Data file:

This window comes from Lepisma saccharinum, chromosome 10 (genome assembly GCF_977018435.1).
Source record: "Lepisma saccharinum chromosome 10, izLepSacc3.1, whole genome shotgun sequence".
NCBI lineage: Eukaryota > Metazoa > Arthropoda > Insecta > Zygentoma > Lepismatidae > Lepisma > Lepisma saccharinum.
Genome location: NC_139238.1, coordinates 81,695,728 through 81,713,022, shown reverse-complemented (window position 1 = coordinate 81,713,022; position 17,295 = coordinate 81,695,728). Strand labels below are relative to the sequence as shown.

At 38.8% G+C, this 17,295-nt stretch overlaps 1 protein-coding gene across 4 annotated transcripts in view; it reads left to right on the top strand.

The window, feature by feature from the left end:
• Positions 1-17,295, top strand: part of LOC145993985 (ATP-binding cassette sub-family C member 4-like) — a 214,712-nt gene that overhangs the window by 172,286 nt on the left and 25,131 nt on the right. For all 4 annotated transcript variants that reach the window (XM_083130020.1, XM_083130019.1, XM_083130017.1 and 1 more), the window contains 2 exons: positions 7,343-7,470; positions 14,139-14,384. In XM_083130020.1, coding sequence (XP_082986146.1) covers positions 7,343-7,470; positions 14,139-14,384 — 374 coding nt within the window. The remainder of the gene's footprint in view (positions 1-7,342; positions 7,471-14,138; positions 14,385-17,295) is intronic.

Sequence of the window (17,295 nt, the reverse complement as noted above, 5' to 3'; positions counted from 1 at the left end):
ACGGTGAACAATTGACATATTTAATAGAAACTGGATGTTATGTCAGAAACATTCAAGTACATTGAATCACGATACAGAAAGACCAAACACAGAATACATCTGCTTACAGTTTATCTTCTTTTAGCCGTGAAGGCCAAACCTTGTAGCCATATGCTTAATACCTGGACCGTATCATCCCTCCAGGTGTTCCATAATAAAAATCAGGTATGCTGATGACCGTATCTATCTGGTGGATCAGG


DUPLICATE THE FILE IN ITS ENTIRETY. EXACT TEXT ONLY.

This window comes from Lepisma saccharinum, chromosome 10 (genome assembly GCF_977018435.1).
Source record: "Lepisma saccharinum chromosome 10, izLepSacc3.1, whole genome shotgun sequence".
NCBI lineage: Eukaryota > Metazoa > Arthropoda > Insecta > Zygentoma > Lepismatidae > Lepisma > Lepisma saccharinum.
Genome location: NC_139238.1, coordinates 81,695,728 through 81,713,022, shown reverse-complemented (window position 1 = coordinate 81,713,022; position 17,295 = coordinate 81,695,728). Strand labels below are relative to the sequence as shown.

At 38.8% G+C, this 17,295-nt stretch overlaps 1 protein-coding gene across 4 annotated transcripts in view; it reads left to right on the top strand.

The window, feature by feature from the left end:
• Positions 1-17,295, top strand: part of LOC145993985 (ATP-binding cassette sub-family C member 4-like) — a 214,712-nt gene that overhangs the window by 172,286 nt on the left and 25,131 nt on the right. For all 4 annotated transcript variants that reach the window (XM_083130020.1, XM_083130019.1, XM_083130017.1 and 1 more), the window contains 2 exons: positions 7,343-7,470; positions 14,139-14,384. In XM_083130020.1, coding sequence (XP_082986146.1) covers positions 7,343-7,470; positions 14,139-14,384 — 374 coding nt within the window. The remainder of the gene's footprint in view (positions 1-7,342; positions 7,471-14,138; positions 14,385-17,295) is intronic.

Sequence of the window (17,295 nt, the reverse complement as noted above, 5' to 3'; positions counted from 1 at the left end):
ACGGTGAACAATTGACATATTTAATAGAAACTGGATGTTATGTCAGAAACATTCAAGTACATTGAATCACGATACAGAAAGACCAAACACAGAATACATCTGCTTACAGTTTATCTTCTTTTAGCCGTGAAGGCCAAACCTTGTAGCCATATGCTTAATACCTGGACCGTATCATCCCTCCAGGTGTTCCATAATAAAAATCAGGTATGCTGATGACCGTATCTATCTGGTGGATCAGG